Summer Jazz – William Price King meets Ella Fitzgerald

William and his music

We continue with the Summer Jazz  with  the First Lady of Song Ella Fitzgerald. An incredible talent and listening to her voice makes me wish that I could have heard her singing live. This series was first posted in February 2015 so although some of you may have read it before, I hope you will enjoy listening to her performances again. For new readers, during the summer months, whilst William Price King is away, I will be repeating the early artists that we featured.

Ella_Fitzgerald_(1940)A young Fitzgerald, photographed by Carl Van Vechtan in 1940

Ella Jane Fitzgerald would become ‘The First Lady of Song‘ and was one of the most popular American Jazz singers for over 60 years. During her career she won 13 Grammy awards and sold 40 million copies of her over 70 Albums. She was also was awarded the National Medal of Arts by Ronald Reagan and the Presidential Medal of Freedom by George W. Bush.

Her greatest hits include ‘Let’s Fall In Love’, ‘They Can’t Take That Away From Me’, ‘Every time We Say Goodbye’ and ‘Summertime’. Her versatility and range enabled her to sing everything from soulful ballads through to the most popular jazz standards of the day. She worked with all the big names in the business including Duke Ellington, Nat King Cole, Frank Sinatra and Mel Torme. She travelled the world performing to packed houses and the audiences loved her.

Here is her wonderful performance of Summertime.…by George Gershwin and lyrics by Dubose Heyward from the 1935 hit show ‘Porky and Bess’

Her start in life was tough but Ella would later say that she appreciated how much the difficult times had matured her and how the memories helped her build the emotion into her performances. She also understood what it was like to face challenges and setbacks in life and she treasured her success all the more for them.

Her vocal range spanned three octaves (D♭3 to D♭6). Often referred to as the First Lady of Song, the Queen of Jazz and Lady Ella, she was noted for her purity of tone, impeccable diction, phrasing and intonation, and a “horn-like” improvisational ability, particularly in her scat singing.

Her Early Years.

Ella was born in Newport News, Virginia on April 25th 1917 to William and Temperance (Tempie) but they split up shortly after Ella was born. Tempie and Ella moved to Yonkers, New York and Tempie moved in with Joseph Da Silva father to Ella’s half-sister Frances who was born in 1923. Jo supported the family by digging ditches and was a part-time chauffeur, while Ella’s mother Tempie worked in a Laundromat and restaurants. As she grew older Ella would take on small jobs to add to the family’s upkeep. Times were tough.  It was the height of the prohibition and the numbers racket business and Ella spent some time as a runner for some of the local gamblers.

There was however time for social activities and Ella and her friends spent time singing and dancing and would head into Harlem to watch the variety acts at the Apollo Theatre.

According to Ella’s biography on her official website her mother, Tempie died from serious injuries that she received in a car accident in 1932 when Ella was just 15. Ella went to live with Tempie’s sister Virginia and she was joined shortly afterwards by Frances when Joe suffered a fatal heart attack.

This was not a happy time for the young Ella and schooling took a back seat as she began to get into trouble with the police. Eventually she was sent to reform school which was unbearable, especially as she suffered beatings at the hands of the caretakers. Still only 15 she escaped and found herself on the streets along with thousands of others displaced by the Great Depression.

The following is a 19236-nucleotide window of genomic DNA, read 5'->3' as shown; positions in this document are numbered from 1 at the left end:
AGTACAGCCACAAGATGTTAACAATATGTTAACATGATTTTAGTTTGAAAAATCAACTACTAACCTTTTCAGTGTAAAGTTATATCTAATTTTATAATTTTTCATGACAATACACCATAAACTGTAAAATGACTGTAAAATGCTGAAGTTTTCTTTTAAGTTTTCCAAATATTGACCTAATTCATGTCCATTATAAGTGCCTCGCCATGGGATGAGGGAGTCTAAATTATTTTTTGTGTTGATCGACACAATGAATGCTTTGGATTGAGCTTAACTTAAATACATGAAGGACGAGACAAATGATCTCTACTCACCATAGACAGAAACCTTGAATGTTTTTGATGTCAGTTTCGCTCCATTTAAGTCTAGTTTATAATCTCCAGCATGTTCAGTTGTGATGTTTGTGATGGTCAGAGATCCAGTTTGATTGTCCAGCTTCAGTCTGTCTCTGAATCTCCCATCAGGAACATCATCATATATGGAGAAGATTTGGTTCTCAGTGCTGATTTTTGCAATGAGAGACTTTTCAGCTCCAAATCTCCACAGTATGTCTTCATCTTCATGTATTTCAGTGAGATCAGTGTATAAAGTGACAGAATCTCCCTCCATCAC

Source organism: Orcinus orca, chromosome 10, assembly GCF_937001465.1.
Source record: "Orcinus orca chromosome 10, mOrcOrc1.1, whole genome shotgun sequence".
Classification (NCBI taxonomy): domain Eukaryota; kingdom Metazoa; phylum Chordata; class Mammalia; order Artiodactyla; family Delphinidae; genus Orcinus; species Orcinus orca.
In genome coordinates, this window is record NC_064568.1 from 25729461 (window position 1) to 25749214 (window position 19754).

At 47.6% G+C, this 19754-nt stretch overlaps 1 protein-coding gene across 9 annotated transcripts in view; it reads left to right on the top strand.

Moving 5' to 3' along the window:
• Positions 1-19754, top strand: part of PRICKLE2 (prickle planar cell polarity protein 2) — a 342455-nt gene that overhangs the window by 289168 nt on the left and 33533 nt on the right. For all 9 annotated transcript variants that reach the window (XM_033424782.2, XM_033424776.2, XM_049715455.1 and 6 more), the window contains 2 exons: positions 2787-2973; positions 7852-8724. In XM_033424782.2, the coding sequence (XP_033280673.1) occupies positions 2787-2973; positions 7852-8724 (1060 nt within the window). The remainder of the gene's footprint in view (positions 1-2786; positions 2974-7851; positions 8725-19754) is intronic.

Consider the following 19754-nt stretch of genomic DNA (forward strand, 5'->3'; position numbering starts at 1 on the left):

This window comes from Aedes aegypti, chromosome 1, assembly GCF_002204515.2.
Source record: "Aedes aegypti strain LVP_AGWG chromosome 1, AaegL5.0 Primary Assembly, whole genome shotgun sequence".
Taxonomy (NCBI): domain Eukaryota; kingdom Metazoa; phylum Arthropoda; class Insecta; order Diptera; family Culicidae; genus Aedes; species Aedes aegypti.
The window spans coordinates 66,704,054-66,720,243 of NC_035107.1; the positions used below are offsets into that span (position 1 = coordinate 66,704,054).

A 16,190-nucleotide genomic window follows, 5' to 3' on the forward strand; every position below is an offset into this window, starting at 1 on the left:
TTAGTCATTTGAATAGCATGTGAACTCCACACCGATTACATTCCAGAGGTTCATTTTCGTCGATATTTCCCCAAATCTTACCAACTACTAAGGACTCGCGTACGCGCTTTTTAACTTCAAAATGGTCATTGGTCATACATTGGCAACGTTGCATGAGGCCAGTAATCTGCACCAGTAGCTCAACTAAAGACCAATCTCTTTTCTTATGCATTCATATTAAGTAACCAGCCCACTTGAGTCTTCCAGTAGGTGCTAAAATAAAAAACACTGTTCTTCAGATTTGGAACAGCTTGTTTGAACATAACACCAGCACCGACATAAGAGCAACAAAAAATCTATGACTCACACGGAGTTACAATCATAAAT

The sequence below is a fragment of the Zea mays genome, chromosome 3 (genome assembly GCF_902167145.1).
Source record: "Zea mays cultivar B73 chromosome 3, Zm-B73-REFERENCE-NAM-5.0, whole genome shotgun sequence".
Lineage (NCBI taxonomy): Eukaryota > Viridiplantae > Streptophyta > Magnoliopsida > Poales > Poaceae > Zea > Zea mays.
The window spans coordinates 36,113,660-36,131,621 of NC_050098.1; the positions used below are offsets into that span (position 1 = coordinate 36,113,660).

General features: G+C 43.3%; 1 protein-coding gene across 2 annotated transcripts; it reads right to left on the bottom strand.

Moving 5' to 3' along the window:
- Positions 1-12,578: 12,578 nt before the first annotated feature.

It was not until 1934 when 17 year old Ella’s luck would change. Her name was pulled out of a draw at the Apollo and she won the chance to compete on Amateur Night. Her first thought was to dance for the audience but having seen the Edwards Sisters, Ruth and Louise, considered the fastest tap dancing team in the business, she decided she could not compete and would sing instead.

The crowd was rowdy and the young Ella stood scared and ‘unpolished’ before them on stage. She asked the band to play Hoagy Carmichael’s “Judy,” a song she knew well as it was one of her mother’s favourites. As she began to sing the audience quieted down and at the end of her performance demanded an encore. She obliged and sang the flip side of the Boswell Sister’s record, “The Object of My Affections.” She won the first prize of $25.

Ella was not confident away from the stage but once in the spotlights she came alive.. She was to say “Once up there, I felt the acceptance and love from my audience,” Ella said. “I knew I wanted to sing before people the rest of my life.”

The musicians in the band that night were impressed with Ella and her singing voice. One of these was saxophonist and arranger Benny Carter. He knew talent when he heard it and he began to mentor Ella and introduce her around contacts in the music business. They would maintain that friendship and working relationship their entire lives.

Here is Ella singing I’ll Chase the Blues Away with Chick Webb in 1935.

With the backing of Benny and her growing audience of fans, Ella began entering and winning every available talent show in town. In January 1935 she won the chance to perform for a week with the Tiny Bradshaw band at the Harlem Opera House and there she met drummer and bandleader Chick Webb. Although he already had a male singer he gave Ella the chance to test with the band at a dance at Yale University… It was a tough crowd by in her usual style Ella won their hearts and Chick hired her to travel with the band for $12.50 a week.

Ella was on her way… time we will look at the rest of the 30s and the 40s as she sang her way into the hearts of a nation.


About William Price King.


William Price King is an American jazz singer, musician and composer. Originally he studied classical music and opera but over the years his style has evolved to what many refer to as the ‘sweet point’ where music and voice come together so beautifully.